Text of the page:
Renata Rosa at the Førde Festival

09/25/2012 11:34 am ET Updated Dec 06, 2017

Unlike the urban MPB or Bossa Nova we generally associate with Brazil, music from that country's northeast, and particularly Pernambuco, has a rugged, rural heart.

Although she is originally from Sao Paulo, Renata Rosa seems to have been created especially for this kind of soul. There is a direct, joyful quality to her presentation, as if she is simply delighted to be singing for you, and she and her ensemble have an endless energy for performance. (I imagine they do get tired like most humans, but I didn't see any of that. Even when their flight was cancelled and then re-scheduled for the following day and they had to return to the festival, they passed the time jamming and performing.)

The complete band is not a trio, and on opening night, Ana Araujo on vocals and percussion, and Hugo Lins on bass rounded out the ensemble on the big stage. But I was unable to get a satisfactory shoot from the performance that night, so I was glad to catch her gig at the tiny Pikant Café, perched above the town's river. That is one of the beauties of the Forde festival, you can hear music in venues large and small all over the town and its environs, from concert halls, to classrooms and churches, even to mountain tops! This means that if you miss one show, you will likely be able to see the artist perform again. Indeed, Ms. Rosa said that of the many performances she gave, she thought the show at the Pikant was particularly strong, perhaps due to the proximity of the audience.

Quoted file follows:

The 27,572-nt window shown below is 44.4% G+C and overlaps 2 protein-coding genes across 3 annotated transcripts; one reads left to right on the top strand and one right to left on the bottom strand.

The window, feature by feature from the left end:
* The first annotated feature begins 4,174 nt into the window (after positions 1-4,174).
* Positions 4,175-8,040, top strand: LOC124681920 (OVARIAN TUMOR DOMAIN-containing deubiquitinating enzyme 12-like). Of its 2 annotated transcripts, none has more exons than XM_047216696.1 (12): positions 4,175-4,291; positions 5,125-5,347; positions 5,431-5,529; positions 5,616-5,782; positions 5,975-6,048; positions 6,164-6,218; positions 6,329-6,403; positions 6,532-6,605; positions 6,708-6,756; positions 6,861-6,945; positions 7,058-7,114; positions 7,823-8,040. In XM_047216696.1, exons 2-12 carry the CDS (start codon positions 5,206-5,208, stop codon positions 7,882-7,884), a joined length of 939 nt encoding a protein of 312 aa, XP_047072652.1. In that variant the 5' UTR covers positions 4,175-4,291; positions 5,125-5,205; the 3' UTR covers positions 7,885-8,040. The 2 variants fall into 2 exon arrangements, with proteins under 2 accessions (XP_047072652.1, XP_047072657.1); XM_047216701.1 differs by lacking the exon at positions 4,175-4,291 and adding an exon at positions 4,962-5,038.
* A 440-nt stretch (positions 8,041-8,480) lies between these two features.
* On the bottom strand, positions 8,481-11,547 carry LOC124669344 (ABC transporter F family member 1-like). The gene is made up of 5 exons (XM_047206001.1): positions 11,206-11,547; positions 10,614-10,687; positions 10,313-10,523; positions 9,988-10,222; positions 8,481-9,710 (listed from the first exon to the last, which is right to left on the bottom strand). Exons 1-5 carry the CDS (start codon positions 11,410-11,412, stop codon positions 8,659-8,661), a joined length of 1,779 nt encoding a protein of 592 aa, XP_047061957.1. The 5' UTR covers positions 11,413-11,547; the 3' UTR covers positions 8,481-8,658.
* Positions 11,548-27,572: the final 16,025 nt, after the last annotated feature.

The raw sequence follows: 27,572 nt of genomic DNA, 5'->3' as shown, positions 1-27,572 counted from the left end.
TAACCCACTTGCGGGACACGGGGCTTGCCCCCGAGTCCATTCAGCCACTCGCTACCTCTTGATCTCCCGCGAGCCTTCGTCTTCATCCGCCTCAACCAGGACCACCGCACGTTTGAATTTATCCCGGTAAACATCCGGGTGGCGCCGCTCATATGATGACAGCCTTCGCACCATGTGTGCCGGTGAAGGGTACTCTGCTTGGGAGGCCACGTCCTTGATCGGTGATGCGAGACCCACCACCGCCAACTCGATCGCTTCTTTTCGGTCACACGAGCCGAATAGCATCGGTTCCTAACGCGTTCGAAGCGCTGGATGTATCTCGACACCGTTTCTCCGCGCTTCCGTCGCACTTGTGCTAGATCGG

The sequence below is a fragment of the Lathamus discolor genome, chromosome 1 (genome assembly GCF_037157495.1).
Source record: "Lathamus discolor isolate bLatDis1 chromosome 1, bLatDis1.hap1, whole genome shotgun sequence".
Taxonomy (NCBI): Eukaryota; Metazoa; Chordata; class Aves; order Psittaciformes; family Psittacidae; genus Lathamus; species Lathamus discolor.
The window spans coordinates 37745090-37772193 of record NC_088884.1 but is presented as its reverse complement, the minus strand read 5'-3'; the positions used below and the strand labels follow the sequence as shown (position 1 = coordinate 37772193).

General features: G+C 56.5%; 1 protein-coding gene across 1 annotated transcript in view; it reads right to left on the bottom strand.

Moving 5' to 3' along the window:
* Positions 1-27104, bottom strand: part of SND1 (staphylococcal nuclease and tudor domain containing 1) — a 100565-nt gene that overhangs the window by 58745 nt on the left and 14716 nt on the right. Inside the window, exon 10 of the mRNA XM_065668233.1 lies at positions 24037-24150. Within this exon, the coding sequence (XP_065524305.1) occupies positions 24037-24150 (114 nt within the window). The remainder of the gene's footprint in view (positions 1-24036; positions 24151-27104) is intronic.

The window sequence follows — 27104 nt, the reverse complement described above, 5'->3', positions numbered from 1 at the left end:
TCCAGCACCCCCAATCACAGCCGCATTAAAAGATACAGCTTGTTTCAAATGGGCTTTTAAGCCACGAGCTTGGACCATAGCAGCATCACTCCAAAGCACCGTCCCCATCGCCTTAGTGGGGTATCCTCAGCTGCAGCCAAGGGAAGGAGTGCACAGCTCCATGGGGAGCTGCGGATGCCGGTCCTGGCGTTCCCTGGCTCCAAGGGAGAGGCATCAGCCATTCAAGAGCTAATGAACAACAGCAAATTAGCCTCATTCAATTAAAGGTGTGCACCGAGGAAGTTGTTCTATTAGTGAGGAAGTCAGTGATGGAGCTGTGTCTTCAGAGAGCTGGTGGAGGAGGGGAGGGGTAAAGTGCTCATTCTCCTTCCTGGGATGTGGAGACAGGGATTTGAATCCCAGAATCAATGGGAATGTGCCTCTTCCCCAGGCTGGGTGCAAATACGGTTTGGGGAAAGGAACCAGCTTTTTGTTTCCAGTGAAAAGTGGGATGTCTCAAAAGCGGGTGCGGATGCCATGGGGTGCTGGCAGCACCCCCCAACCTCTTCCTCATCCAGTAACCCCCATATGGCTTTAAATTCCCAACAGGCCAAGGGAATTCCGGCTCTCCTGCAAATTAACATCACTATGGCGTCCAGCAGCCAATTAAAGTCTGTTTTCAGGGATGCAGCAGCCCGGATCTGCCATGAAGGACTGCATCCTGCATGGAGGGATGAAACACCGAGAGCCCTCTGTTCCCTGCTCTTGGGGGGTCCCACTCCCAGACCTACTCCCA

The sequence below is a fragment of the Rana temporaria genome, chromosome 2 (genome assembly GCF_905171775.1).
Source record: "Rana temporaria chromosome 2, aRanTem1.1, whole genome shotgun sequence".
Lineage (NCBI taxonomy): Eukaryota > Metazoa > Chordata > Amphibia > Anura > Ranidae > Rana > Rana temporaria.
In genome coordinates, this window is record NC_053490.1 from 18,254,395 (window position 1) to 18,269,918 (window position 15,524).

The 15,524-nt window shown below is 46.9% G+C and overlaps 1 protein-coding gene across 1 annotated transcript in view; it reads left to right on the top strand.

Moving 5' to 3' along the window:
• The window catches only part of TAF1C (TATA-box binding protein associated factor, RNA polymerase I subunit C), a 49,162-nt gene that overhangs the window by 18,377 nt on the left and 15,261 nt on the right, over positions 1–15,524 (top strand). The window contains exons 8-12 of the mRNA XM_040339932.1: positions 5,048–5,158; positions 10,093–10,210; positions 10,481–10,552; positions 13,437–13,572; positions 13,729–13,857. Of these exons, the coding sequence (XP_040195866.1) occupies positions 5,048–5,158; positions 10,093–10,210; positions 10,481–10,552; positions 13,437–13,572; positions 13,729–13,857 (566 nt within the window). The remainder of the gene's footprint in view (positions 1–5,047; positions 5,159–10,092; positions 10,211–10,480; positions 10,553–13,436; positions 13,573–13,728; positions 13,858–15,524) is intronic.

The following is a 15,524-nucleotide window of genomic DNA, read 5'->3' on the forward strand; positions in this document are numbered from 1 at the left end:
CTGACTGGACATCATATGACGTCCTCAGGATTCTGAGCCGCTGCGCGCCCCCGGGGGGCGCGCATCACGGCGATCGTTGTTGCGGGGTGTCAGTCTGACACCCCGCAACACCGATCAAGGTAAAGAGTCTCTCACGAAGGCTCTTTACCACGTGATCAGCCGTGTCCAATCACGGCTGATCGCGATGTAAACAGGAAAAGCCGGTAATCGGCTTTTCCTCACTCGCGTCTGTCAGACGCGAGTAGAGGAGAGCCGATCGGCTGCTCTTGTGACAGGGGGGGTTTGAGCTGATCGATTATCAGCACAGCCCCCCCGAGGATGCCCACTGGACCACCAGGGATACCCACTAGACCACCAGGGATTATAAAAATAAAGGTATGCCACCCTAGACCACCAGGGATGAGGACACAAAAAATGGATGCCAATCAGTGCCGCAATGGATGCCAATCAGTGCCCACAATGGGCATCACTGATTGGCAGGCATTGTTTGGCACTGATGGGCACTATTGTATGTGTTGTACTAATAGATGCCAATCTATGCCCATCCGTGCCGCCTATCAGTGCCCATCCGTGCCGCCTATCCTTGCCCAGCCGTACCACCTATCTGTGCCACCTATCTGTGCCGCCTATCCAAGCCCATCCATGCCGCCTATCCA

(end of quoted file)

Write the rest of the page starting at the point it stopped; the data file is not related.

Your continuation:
The place was jammed, both inside and on the outside deck, but I was able to score a chair in the corner and stand on it. Sorry about that backlight, and some moments when my footing got dicey....what can ya do. Pepe da Silva is playing a 10 stringed guitar, and Lucas dos Pazeres is on percussion. Everyone sings; indeed for me, it was the part singing that really drew me in, and I have to say the musicianship was mighty high all around.

Despite its traditional sound, the first song -- Corta o Pau -- is an original by Ms. Rosa. She wrote of it to me: "Its rhythm is called Coco de Roda. This composition has different influences such as indigenous vocal polyphonies, rabeca (traditional fiddle) played in the cavalo-marinho tradition (a kind of street performance) and the Viola (10 stringed guitar) played in the northeastern tradition.

The second Song -- Piau -- is her adaptation of a folk song. She writes, "It's rhythm is from our Afrobrazilian ritual called macumba."